Software Review: WhiteSmoke

Though I’m just getting around to writing the review for WhiteSmoke, it was actually one of the first pieces of software I tried. The software is a downloadable program. However, it does require an internet connection.The description from their website:

The General Version of WhiteSmoke Writer 2010+ features the full grammar and spelling correction engines, and text enhancement for general writing purposes. For writers of all skill levels, the General Version is the first stop on the way to clear and correct texts.

I spent quite a bit of time with this program. WhiteSmoke worked much like the spell/grammar check available in MS Word but included additional features to catch oddities such as misused words and better word choices. Not a bad program to substitute in place of MS Word.

HOWEVER, my experience with WhiteSmoke gave me the impression it was designed for non-fiction writing rather than creative writing. The suggestions were very formal and not always accurate (like MS Word). If I needed help for a term, business, or technical paper, I might settle for WhiteSmoke. It might not even be bad for blogging. 🙂

Since my focus is creative writing, WhiteSmoke is a bit less useful. Doesn’t mean WhiteSmoke is a bad program. It just seems better suited for the non-fiction niche. Anyway, don’t just take my word on it. Try it for yourself. WhiteSmoke offers a 7 day trial.

For those who need something for creative writing, you might try AutoCrit. And of course, you’re welcome to my perspective, if you’re looking for Autocrit reviews.

What’s the Big Wooha with Critiques?

When I started writing, I’d never heard of a critique group or partner. I just wrote. I wasn’t sure if my writing was decent or not. It bothered me. My husband was not a big reader, and having my young daughters (both avid readers) read the erotic romances I wrote just didn’t seem all too appealing. I did a bit of research and found the concept of critters. After some time, I finally joined a critique group.

My original purpose of joining a critique group was to receive help with my writing. I wanted to know if my writing was rockin’ or not. I thought critiquing the work of others was just a chore I’d have to do in order to reap the benefits of having others review my work. The help I’ve received from critters reviewing my work has been awesome! As a new writer, they pointed out issues which never even crossed my mind. However, there are so many other benefits to critiquing than just receiving a critique.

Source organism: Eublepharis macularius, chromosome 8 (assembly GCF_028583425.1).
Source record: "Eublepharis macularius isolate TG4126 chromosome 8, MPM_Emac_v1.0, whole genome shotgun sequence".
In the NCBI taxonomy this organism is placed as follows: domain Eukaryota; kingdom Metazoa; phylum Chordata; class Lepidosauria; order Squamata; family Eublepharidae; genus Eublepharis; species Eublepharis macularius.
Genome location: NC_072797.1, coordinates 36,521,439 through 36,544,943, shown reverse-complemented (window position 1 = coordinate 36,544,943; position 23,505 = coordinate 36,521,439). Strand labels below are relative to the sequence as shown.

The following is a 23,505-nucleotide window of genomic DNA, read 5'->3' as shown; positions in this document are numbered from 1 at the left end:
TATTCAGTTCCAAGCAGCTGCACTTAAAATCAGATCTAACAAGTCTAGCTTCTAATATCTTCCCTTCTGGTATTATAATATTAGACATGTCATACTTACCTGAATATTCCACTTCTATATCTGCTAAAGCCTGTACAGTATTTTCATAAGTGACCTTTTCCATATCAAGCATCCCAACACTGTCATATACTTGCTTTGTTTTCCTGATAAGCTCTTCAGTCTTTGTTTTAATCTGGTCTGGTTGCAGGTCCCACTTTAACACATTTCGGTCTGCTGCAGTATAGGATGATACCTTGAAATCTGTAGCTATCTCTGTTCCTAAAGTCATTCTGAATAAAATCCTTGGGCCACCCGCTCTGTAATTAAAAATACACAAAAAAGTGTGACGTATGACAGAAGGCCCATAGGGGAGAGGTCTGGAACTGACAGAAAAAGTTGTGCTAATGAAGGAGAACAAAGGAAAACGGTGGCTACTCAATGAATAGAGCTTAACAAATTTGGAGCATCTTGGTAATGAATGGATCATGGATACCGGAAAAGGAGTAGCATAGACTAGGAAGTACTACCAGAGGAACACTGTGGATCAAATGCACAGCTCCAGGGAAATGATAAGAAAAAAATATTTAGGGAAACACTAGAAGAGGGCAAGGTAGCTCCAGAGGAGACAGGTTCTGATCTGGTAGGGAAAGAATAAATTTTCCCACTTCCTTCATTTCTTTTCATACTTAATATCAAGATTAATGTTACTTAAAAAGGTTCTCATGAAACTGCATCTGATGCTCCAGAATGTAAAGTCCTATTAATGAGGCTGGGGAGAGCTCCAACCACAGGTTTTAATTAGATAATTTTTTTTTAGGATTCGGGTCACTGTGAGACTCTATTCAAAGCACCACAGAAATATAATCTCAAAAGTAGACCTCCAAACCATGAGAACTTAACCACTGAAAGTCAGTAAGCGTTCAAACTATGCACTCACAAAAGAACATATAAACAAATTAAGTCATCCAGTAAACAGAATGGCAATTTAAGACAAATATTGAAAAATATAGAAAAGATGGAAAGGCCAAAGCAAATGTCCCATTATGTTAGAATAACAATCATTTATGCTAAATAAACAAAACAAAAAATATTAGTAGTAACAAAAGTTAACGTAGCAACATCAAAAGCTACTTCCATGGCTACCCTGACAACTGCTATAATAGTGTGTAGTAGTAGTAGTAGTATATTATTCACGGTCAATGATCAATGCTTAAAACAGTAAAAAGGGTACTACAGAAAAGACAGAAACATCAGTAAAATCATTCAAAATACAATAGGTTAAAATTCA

One advice I’ve found time and time again is to read, read, read the genre you write. It gives you an opportunity to see different styles of writing. Same thing with critiquing. Reading another individual’s work gives you as an author the opportunity to see what works and what doesn’t. As you point out awkward issues in another person’s writing, you might also find similarities in your own work. If nothing else, it might help you avoid making those same mistakes while drafting.

Don’t just stop at giving and receiving critiques. Take time to check out the critiques of others. Use it as a learning experience. After I critique a work, I find it particularly helpful to read other critiques on the same piece of work. Sometimes critters point out issues I overlooked or didn’t realize was problematic because of my lack of experience.

My encounters with other critters has been invaluable in my ongoing commitment to learn the trade. If you don’t have a critique partner or group, I highly suggest finding one. Friends and family are great for building up the ego (usually), but they may not have the qualifications or gumption to offer a real assessment of your work.

Keep in mind, critiquing is subjective. Critters come with various knowledge bases, experiences, and tastes–just like readers. Keep or trash whatever works while taking advantage of the diversity.